My bf just got back from the hospital after heart attack and he had been in the hospital for 14 days oversea. I could not be by his side. We have not discussed about his condition or his emotion. I understand it is tough to deal with whether your role as love one or spouse or caregiver like home care worker. I am also caregiver for cerebral palsy senior. As any caregiver emotional connection with their patient sometimes play big role in their life. You just need to be patient and not rush in. Just the first day my bf and I have only less than 5 minutes conversation. I have dealing with heart disease patient like my husband who passed away last spring. Certain things he can or can't do after his heart attack and we spent 21 years to deal with till he passed. My Godmother has dealing with my Godpa after his heart attack for over 10 years now. Now my bf, the third person in my life, has been through all over again. I know you may have emotional each day and do the best you can. We are all here as caregiver like you with our love ones.
GiraffeGirl, November 7, 2020 4:26pm EST
I'm currently sharing care responsibilities for my 90 year-old grandma who had a stroke earlier this year. While I realize my situation is very different from yours, I do understand what it's like to get angry and then feel guilty about it.
My grandma has been having bouts of severe post-stroke depresion where she talks about being a burden to us and wishing "the Lord would take [her] on." (Her doctor recently increased her antidepressant, and we're hoping that helps.) Because I'm single, I often stay with her at night. She usually wakes me once or twice in the middle of the night because she needs the bedpan or something, and I can usually deal with that okay. When she's really depressed, whatever need she wakes me up for is accompanied by rambling about being a burden or wanting to die; that's when I tend to lose my cool. Of course, I feel terrible about losing my temper with her. I've experienced episodes of depression myself, and I know those thoughts are difficult or impossible to control (although I usually kept them to myself because I was afraid of being hospitalized).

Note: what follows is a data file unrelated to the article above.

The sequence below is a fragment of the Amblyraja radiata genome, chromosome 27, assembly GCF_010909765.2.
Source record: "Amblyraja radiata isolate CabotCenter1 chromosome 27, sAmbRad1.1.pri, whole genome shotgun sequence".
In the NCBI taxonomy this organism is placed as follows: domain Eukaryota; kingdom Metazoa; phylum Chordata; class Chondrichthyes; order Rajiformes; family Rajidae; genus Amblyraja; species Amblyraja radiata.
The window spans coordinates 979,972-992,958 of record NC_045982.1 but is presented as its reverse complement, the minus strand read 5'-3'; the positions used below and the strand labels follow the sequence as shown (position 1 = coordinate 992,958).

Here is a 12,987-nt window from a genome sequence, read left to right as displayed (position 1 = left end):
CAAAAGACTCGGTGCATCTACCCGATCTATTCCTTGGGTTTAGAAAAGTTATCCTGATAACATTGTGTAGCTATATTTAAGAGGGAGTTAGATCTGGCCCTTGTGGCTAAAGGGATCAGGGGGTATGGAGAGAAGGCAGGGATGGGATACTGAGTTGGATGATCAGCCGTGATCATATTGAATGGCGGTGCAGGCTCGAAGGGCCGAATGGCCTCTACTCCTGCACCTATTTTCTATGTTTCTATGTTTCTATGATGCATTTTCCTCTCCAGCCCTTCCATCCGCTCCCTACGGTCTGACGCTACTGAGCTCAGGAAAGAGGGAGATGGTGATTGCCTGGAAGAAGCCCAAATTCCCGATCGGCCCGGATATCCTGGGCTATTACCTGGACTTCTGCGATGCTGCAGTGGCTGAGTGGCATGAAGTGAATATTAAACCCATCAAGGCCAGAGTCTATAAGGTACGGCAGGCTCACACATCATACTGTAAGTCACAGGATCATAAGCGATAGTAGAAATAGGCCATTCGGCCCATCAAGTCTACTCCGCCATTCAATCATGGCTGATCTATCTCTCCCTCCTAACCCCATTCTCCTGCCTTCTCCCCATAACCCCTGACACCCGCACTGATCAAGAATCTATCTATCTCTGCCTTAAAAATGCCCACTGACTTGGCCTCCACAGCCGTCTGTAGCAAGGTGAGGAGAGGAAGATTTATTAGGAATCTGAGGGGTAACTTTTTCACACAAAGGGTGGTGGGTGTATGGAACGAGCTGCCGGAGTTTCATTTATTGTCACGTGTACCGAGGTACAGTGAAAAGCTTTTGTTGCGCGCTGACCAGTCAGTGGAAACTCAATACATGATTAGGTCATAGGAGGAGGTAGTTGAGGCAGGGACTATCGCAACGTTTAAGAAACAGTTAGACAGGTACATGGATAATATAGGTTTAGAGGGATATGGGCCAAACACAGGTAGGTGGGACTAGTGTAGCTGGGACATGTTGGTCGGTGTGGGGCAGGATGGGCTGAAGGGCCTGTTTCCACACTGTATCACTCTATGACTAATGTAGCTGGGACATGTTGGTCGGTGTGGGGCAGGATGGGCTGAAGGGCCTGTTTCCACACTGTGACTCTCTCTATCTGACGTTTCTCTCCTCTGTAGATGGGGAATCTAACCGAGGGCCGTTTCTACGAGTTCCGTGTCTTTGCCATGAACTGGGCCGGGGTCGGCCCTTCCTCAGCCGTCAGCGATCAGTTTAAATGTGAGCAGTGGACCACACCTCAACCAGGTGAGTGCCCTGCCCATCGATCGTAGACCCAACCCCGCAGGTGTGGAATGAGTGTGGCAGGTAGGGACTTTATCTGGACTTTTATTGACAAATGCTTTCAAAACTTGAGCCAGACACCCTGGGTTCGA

I couldn't agree more with what Katie said about getting an outside care provider to help shoulder the load. Even with multiple family members sharing caregiving duties, we've sometimes sought outside assistance with my grandma.
In many areas, Senior Services maintains a list of reputable home care agencies, and you don't need to be a senior citizen to get a copy of their list. Call a few agencies to compare rates. Ask what COVID-19 precautions they have implemented for their staff (e.g., daily temperature monitoring, requring face masks on the job). Also be sure to ask if staff are required to get a flu shot (apparently that's voluntary at some agencies). Be sure to ask specific questions about what staff are and are not allowed to do -- we've found some agencies will have staff provide "medicateion reminders" don't allow them to actually give someone pills or will "monitor vital signs" but not do finger sticks to check blood glucose. Also be sure to ask if there's a minimum number of hours of service per day, especially if you only need a break for a hour or two.
Good luck, and remember you're not alone.